The sixth and lowest social class was that of the enslaved persons. Slaves made up nearly one-third of the state's total population in 1860. Most served as agricultural labor on farms and plantations. They were found in every county in the state, with a greater concentration in the eastern areas that had the most suitable soil for growing cash crops, especially cotton. Some businessmen simply saw slavery as an investment, a place to put their capital, which would increase in value. Owning slaves was a sign of wealth, prestige, and power in the entire South and in North Carolina, both east and west. Western counties that produced fewer cash crops had fewer slaves. Although the mountain climate and terrain prevented the development of large plantations, such as those in the eastern part of the state, slavery was, nevertheless, a vital part of the mountain economy. The major distinction in slavery in the west was the diversity of economic activity it supported. Enslaved men and women often worked alongside the mountain farmer/owner, in thriving tourist businesses such as hotels and resorts, in mines, and in livestock endeavors.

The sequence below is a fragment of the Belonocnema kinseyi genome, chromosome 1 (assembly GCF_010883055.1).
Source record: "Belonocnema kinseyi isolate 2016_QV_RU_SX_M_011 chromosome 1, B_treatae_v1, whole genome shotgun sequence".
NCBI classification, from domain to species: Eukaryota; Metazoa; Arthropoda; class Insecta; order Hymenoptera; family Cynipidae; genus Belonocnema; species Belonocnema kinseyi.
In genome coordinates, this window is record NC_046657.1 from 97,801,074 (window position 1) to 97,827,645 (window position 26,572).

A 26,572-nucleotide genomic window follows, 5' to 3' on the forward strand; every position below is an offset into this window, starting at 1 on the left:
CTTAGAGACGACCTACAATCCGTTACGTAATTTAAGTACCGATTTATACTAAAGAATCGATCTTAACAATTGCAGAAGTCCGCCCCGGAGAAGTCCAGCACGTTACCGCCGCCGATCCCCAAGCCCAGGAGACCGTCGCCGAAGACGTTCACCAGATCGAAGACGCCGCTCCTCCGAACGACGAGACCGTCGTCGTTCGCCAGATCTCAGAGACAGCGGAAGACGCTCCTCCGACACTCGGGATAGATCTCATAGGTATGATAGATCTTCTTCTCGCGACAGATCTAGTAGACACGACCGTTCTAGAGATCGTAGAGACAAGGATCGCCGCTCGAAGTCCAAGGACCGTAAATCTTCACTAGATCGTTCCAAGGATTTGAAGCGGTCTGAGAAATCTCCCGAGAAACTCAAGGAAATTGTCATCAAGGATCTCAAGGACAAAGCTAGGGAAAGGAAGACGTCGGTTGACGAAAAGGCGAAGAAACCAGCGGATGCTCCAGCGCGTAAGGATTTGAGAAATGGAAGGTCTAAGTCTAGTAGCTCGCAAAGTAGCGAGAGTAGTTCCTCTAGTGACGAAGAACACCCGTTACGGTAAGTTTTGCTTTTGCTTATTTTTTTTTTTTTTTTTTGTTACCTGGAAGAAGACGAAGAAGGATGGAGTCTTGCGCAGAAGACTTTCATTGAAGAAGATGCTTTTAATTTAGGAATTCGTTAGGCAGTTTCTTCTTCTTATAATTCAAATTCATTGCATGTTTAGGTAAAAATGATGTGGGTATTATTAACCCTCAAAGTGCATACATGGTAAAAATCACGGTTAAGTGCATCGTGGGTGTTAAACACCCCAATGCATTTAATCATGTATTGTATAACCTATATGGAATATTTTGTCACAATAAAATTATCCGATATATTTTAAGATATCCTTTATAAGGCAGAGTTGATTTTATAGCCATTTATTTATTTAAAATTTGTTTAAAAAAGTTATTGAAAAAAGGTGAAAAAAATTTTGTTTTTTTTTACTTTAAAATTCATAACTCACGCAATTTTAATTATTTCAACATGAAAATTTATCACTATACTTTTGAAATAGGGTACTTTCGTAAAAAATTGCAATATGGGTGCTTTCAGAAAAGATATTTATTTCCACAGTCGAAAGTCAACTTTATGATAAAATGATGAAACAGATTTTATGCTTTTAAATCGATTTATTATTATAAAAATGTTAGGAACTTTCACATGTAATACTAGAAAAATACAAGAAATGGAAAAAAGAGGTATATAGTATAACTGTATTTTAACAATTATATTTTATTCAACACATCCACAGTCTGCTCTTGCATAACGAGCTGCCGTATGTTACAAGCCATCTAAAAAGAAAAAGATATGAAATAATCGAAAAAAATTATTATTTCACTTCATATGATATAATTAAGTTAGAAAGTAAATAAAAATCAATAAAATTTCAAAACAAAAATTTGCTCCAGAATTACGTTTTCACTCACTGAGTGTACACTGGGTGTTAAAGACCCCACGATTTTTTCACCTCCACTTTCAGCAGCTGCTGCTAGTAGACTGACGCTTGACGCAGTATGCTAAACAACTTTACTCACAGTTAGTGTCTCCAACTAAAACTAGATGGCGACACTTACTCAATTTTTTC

Slavery, by its very nature was dehumanizing, as people were considered property and their worth was primarily valued by the amount of work they could do. Most slave owners provided the mere basics for their slaves, as any extra consideration would cut into their profit margin. The average slave dwelling was very basic, usually rough log, one-room houses with dirt floors and a fireplace for heating and cooking. Most windows contained no glass, only a wooden shutter to close out harsh elements of rain, wind, and cold. There were exceptions, such as the housing at Horton Grove on Stagville plantation, where Paul Cameron provided some of his slaves with two-story, four room quarters, with wood floors. These buildings housed four families, with each family getting one room. Despite being crowded, these dwellings were nonetheless considered of higher standard than most houses for the enslaved population.